• "How do you know?" said the artilleryman. I explained. He thought. "Somethin_rong with the gun," he said. "But what if there is? They'll get it righ_gain. And even if there's a delay, how can it alter the end? It's just me_nd ants. There's the ants builds their cities, live their lives, have wars, revolutions, until the men want them out of the way, and then they go out o_he way. That's what we are now—just ants. Only——"
  • "Yes," I said.
  • "We're eatable ants."
  • We sat looking at each other.
  • "And what will they do with us?" I said.
  • "That's what I've been thinking," he said; "that's what I've been thinking.
  • After Weybridge I went south—thinking. I saw what was up. Most of the peopl_ere hard at it squealing and exciting themselves. But I'm not so fond o_quealing. I've been in sight of death once or twice; I'm not an ornamenta_oldier, and at the best and worst, death—it's just death. And it's the ma_hat keeps on thinking comes through. I saw everyone tracking away south. Say_, "Food won't last this way," and I turned right back. I went for th_artians like a sparrow goes for man. All round"—he waved a hand to th_orizon—"they're starving in heaps, bolting, treading on each other…"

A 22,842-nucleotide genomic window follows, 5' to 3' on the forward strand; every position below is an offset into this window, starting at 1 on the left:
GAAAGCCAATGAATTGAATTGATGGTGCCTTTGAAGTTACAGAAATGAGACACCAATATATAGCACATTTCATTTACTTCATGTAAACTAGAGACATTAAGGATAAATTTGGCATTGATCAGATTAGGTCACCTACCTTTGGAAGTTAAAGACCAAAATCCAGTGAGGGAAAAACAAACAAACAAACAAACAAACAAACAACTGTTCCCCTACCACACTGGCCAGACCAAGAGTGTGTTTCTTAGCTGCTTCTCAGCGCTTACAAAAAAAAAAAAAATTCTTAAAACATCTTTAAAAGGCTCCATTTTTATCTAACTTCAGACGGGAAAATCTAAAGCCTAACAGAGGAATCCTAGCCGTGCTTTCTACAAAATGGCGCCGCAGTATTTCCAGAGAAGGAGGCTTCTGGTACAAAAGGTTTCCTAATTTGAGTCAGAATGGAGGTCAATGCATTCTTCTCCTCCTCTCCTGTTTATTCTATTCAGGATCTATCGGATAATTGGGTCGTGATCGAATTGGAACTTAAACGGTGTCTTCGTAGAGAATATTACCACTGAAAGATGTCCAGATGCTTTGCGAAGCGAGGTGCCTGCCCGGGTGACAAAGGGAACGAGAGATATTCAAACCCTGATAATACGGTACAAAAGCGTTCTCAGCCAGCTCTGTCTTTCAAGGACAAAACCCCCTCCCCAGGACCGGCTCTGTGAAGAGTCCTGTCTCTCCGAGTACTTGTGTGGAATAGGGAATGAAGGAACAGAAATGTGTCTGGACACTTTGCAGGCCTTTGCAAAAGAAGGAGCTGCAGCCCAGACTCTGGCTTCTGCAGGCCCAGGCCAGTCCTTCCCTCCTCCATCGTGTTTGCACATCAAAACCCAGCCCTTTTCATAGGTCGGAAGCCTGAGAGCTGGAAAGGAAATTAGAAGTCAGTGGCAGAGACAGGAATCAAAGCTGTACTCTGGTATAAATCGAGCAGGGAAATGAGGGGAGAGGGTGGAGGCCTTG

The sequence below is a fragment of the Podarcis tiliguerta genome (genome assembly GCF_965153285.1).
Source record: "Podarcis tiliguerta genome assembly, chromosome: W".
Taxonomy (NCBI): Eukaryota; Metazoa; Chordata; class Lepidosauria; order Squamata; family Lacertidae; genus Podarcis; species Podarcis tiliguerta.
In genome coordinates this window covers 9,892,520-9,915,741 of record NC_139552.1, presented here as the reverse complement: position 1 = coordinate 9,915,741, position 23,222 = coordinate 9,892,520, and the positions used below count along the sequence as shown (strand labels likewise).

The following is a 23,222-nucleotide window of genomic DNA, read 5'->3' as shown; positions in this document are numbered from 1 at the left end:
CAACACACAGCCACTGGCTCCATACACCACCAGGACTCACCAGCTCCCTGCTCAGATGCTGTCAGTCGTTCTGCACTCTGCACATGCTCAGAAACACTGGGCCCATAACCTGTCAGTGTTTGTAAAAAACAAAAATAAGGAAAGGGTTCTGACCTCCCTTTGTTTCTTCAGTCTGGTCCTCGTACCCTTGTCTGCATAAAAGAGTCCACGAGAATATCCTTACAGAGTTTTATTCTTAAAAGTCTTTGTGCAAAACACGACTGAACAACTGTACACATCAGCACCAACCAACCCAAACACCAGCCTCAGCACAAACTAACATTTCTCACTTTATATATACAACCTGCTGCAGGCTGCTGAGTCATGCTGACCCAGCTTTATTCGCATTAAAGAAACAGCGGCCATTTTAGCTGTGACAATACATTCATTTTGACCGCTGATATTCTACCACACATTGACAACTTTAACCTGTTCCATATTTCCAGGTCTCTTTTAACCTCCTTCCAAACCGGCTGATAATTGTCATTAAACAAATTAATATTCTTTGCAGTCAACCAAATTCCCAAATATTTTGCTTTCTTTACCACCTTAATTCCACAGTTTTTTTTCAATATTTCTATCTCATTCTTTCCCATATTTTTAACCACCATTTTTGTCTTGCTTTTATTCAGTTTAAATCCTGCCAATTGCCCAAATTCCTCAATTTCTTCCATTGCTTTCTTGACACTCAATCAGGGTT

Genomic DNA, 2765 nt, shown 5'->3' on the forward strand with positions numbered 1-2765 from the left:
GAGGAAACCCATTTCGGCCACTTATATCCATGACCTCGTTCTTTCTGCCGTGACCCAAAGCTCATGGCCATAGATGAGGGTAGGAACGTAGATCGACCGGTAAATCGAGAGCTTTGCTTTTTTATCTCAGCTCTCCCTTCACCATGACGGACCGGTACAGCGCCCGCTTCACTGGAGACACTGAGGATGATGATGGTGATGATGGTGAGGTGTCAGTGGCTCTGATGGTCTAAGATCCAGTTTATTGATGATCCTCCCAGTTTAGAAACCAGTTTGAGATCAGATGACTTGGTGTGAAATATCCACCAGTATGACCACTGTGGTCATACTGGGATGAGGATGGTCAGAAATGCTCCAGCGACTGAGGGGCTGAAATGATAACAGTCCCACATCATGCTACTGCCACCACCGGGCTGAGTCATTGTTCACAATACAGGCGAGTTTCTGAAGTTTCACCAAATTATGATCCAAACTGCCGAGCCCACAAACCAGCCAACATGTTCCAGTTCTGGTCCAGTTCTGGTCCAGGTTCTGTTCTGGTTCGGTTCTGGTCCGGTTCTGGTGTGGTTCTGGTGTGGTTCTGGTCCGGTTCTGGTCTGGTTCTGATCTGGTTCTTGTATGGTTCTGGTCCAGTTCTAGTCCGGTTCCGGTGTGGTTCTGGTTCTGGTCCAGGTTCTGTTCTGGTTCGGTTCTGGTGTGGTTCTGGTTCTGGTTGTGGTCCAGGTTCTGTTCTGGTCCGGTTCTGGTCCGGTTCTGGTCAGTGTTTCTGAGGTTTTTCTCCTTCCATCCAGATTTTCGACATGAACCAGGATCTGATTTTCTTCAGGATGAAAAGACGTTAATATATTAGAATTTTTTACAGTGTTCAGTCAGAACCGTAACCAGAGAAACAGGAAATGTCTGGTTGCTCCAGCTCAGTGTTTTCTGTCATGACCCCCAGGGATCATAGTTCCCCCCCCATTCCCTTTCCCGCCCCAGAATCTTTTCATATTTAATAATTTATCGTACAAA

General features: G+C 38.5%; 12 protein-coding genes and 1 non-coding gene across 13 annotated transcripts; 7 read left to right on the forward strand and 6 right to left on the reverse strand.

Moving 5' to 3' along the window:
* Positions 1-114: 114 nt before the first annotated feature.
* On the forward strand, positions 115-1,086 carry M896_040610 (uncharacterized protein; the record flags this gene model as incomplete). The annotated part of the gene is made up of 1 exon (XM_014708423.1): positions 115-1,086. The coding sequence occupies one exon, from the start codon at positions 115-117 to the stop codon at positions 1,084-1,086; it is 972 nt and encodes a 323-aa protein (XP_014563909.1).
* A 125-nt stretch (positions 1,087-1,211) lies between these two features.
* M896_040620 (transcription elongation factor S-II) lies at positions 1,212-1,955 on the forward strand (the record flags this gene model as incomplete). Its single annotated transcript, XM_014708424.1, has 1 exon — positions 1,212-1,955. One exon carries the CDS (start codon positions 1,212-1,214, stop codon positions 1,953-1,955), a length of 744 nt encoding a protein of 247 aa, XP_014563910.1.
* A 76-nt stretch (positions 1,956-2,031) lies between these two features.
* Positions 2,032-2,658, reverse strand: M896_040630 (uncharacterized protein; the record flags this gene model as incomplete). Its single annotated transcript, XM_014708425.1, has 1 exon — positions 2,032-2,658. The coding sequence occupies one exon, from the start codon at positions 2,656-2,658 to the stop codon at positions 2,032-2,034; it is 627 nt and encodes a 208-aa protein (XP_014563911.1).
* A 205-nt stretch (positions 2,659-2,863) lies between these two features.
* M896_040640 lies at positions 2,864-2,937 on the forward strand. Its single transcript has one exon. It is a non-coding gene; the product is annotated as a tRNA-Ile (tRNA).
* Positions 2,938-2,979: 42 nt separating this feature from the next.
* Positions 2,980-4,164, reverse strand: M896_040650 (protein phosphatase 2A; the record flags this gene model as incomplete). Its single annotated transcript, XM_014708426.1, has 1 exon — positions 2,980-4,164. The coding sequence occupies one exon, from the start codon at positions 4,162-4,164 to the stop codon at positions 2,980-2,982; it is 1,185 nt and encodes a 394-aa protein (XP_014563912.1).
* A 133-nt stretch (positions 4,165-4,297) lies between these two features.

• He saw my face, and halted awkwardly.
  • "No doubt lots who had money have gone away to France," he said. He seemed t_esitate whether to apologise, met my eyes, and went on: "There's food al_bout here. Canned things in shops; wines, spirits, mineral waters; and th_ater mains and drains are empty. Well, I was telling you what I was thinking.
  • "Here's intelligent things," I said, "and it seems they want us for food.
  • First, they'll smash us up— ships, machines, guns, cities, all the order an_rganisation. All that will go. If we were the size of ants we might pul_hrough. But we're not. It's all too bulky to stop. That's the firs_ertainty." Eh?"
  • I assented.
  • "It is; I've thought it out. Very well, then—next; at present we're caught a_e're wanted. A Martian has only to go a few miles to get a crowd on the run.